This was the real challenge. I came up with my deck and then sat down to work out probabilities for a poker-type game. I’ve got an A level in maths after all, how hard can it be? The answer is pretty damn hard and my A level was a lot longer ago that I realised. So I recruited my brother with his A in double maths, we spent an afternoon in the pub to try and work things out then realised actually it’s very fucking hard to do properly. The quick version we worked out had huge flaws that actually rendered all the work pointless. Having a decent understanding of poker and doing what seemed sensible actually was at least as accurate as trying to calculate all the probabilities. I then was introduced to someone on twitter who was a proper mathematician. We emailed a few times about the details because he was interested and could write programs like that, but when I explained the complexities I’d run into he went somewhat silent… If the series becomes a big success I’ll get it worked out properly so I can run a Tashot game at a convention, until then it’s a bunch of pages in one of my notebooks and a single deck that sits on my bookcase.
Last year The Stormcaller celebrated its 10th anniversary. Do you think fantasy has substantially changed in the intervening years?
Loads! I think it was changing at that time anyway, Lynch and Abercrombie came out that year and it feels like the wind had just changed towards a different sort of fantasy. Then add in the rise of ebooks and self-publishing (I had to force Gollancz to publish an ebook edition of Stormcaller in 2009ish because backlists still weren’t being produced as standard by then. In retrospect I should probably have reclaimed the rights and done it myself, but I was busy and lazy….)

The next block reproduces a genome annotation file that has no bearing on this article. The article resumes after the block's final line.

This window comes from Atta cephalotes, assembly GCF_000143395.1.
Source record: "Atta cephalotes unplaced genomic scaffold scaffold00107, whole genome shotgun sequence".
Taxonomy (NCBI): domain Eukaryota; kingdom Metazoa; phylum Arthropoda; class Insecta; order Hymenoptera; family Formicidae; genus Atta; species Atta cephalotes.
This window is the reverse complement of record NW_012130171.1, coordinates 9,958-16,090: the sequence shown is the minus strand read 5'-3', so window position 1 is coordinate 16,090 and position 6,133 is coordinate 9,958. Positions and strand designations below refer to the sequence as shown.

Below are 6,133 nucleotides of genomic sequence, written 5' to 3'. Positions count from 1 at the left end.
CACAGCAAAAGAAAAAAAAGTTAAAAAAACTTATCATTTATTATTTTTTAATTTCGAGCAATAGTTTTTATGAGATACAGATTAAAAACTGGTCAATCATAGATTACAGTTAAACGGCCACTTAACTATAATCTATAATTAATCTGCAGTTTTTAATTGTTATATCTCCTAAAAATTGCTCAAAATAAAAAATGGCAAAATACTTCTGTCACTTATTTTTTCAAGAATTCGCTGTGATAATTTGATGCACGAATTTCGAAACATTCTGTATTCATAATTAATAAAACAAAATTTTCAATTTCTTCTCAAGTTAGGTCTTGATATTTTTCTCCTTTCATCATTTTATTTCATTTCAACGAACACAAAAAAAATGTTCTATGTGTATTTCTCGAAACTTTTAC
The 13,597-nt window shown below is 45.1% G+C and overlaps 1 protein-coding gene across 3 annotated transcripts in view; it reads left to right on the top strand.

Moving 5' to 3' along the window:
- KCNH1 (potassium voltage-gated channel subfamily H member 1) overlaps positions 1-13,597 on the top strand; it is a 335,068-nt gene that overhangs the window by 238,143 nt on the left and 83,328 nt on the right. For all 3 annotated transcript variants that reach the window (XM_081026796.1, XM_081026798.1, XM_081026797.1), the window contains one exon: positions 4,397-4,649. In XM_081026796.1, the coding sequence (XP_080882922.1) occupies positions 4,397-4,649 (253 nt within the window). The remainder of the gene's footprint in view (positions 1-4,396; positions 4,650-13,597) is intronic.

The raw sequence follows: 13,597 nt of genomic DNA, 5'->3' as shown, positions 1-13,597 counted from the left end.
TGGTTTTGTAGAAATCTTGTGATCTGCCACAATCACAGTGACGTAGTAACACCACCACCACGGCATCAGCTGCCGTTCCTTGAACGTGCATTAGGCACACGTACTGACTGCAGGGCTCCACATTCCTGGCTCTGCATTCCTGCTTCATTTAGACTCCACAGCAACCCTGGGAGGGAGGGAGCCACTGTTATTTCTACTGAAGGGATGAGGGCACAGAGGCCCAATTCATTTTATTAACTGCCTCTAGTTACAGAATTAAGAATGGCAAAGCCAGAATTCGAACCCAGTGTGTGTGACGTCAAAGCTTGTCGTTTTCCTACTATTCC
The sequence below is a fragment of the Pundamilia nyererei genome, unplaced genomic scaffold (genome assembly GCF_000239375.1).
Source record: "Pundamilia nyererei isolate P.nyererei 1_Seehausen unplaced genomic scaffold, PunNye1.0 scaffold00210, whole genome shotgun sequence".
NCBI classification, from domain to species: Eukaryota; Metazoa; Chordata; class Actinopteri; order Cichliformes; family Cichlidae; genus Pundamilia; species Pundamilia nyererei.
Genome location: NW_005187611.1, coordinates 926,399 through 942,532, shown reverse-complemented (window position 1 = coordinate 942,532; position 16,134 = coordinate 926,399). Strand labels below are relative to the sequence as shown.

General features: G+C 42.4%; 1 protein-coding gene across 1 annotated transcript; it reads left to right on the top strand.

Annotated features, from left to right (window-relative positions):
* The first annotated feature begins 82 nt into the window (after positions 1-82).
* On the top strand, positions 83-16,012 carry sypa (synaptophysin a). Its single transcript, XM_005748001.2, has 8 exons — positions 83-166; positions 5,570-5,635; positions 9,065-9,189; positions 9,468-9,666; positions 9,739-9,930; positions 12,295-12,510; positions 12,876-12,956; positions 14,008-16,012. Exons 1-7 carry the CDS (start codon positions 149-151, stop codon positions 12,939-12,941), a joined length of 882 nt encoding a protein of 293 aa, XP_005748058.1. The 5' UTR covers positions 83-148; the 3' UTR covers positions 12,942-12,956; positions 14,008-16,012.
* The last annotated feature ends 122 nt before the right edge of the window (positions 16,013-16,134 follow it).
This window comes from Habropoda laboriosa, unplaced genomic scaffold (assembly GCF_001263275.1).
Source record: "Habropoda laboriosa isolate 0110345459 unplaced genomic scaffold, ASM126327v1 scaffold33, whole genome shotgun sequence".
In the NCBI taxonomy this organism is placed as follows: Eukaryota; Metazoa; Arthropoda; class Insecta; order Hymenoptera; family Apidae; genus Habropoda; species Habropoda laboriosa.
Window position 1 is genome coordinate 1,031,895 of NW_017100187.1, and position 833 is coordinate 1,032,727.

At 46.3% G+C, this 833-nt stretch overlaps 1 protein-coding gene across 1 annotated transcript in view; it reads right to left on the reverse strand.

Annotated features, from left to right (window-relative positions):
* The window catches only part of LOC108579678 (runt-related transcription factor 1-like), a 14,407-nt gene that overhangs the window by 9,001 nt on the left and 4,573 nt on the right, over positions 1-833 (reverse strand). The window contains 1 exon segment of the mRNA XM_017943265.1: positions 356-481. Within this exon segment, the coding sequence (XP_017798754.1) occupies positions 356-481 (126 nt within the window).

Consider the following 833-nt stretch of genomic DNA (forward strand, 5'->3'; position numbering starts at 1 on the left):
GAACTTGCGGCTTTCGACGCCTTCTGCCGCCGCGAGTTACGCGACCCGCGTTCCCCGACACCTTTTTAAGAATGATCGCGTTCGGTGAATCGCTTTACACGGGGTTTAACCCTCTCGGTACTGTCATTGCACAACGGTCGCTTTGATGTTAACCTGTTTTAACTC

Overall though, the quality and variety has gone up along with the volume of books produced. It’s one of the areas where the self-published side is massive and the competition is such that a bad book will get eclipsed by a hundred great ones unless you’re a huge name, so the pressure to deliver quality is always increasing. And that of course is another change, the withering of the mid-list where authors like me could make a half-decent living. There were big names but it feels like more of the market’s cash goes to the very top tier and a smaller amount gets shared among an expanded number of lesser known authors.
What is next for The God Fragments books?
Princess of Blood sees a new mission for the Cards, heading to a neighbouring city-state. Toil’s heard about an academic who has had a breakthrough in deciphering a millennia-old mystery and may be about to open a rumoured labyrinth beneath the city. Naturally she wants to get in on the action and equally naturally, her and the Cards barrelling into the situation only makes it all go to shit.
What was the last thing you read that you would recommend to someone else?
The House of Binding Thorns by Aliette de Bodard. A beautifully written fantasy set in the ruins of an alternate Paris. Thorns and the first in the series, House of Shattered Wings, are very different to your average fantasy and all the better for it.
I’d like to thank Tom for taking the time to be interviewed.